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Can B vitamins prevent the development of dementia?

August 6, 2014

A new UK review reports that taking supplements with folic acid and/or vitamin B12 does not slow age-related mental decline. Experts commented that these conclusions are in contrast to the well accepted benefits of B vitamins for brain health and ignore latest research.

The review analyzed the results of 11 randomized controlled trials involving about 22,000 participants which compared the effect of B vitamin supplementation on cognitive function in older people against placebo (1). The analysis showed that participants receiving folic acid and/or vitamin B12 did see a reduction in the levels of homocysteine in their blood by around 25%. However, this had no effect on their mental abilities: the measurement of specific mental processes such as memory, speed or executive function showed no significant difference between the B vitamin and the placebo groups. Increased intakes of folic acid and vitamin B12 did not show to prevent the development of Alzheimer’s disease.

The researchers noted that while taking B vitamins may not help everyone, they may have some benefits in specific groups of people with dementia. Experts commented that the benefits of adequate vitamin B6, B9 and B12 intakes for brain health and cognitive performance are well established (2–4) and have also been shown in studies (5–7), which were incomprehensibly not included in the current review. People with higher blood concentrations of the amino acid homocysteine have been shown to be at increased risk of developing Alzheimer’s disease. Increased intakes of folic acid, vitamin B6 and vitamin B12 are known to lower levels of homocysteine in the body, potentially slowing mental decline. The experts added that preventing a multifac-torial disease such as dementia may certainly need more than only increased intakes of B vitamins: Eating a healthy, balanced diet, taking regular exercise and keeping blood pressure and weight in check can all help lower the risk of Alzheimer’s.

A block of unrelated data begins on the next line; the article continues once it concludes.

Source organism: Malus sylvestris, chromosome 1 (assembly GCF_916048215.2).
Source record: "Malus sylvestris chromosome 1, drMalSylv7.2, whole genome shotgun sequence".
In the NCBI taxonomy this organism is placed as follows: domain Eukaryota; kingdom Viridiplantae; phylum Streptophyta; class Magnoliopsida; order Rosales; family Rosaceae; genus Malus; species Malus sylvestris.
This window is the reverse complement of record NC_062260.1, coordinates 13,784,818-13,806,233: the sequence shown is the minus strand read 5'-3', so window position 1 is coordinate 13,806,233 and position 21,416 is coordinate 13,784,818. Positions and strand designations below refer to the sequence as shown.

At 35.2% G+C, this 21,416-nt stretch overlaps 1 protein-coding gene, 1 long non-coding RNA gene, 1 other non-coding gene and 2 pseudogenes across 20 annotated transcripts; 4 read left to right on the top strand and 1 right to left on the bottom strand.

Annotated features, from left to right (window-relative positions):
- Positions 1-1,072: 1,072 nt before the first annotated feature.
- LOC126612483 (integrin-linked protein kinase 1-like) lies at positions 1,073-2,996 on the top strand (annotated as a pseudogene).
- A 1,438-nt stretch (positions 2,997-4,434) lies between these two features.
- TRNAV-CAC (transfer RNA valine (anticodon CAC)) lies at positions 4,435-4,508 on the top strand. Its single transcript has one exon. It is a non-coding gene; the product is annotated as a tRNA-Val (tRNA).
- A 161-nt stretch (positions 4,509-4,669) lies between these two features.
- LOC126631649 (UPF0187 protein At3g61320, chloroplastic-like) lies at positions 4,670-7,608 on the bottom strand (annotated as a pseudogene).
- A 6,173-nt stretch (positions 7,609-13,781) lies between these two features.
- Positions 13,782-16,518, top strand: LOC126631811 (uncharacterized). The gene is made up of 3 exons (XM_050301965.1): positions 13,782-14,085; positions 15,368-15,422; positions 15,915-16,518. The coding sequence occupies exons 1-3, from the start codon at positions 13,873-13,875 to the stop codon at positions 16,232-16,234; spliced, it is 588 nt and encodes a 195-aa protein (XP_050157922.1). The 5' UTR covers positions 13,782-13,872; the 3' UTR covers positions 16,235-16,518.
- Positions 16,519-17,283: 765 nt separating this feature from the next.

References

  1. Clarke R. et al. Effects of homocysteine lowering with B vitamins on cognitive aging: meta-analysis of 11 trials with cognitive data on 22,000 individuals. American Journal of Clinical Nutrition. Published online July 2014.
  2. EFSA Panel on Dietetic Products, Nutrition and Allergies. Scientific Opinion on the substantiation of health claims related to vitamin B6. EFSA Journal. 2010; 8(10):1759 [24 pp.].
  3. EFSA Panel on Dietetic Products, Nutrition and Allergies. Scientific Opinion on the substantiation of health claims related to folate. EFSA Journal. 2010; 8(10): 1760 [19 pp.].
  4. EFSA Panel on Dietetic Products, Nutrition and Allergies. Scientific Opinion on the substantiation of health claims related to vitamin B12. EFSA Journal. 2010; 8(10):1756 [23 pp.].
  5. Douaud G. et al. Preventing Alzheimer’s disease-related gray matter atrophy by B-vitamin treatment. PNAS. 2013; 110(23): 9523–9528.
  6. Walker J. G. et al. Oral folic acid and vitamin B-12 supplementation to prevent cognitive decline in community-dwelling older adults with depressive symptoms – the Beyond Ageing Project: a randomized controlled trial. AJCN. 2012; 95:194–203.
  7. Smith A. D. et al. Homocysteine-Lowering by B Vitamins Slows the Rate of Accelerated Brain Atrophy in Mild Cognitive Impairment: A Randomized Controlled Trial. PLOS ONE. 2010; 5(9):e12244.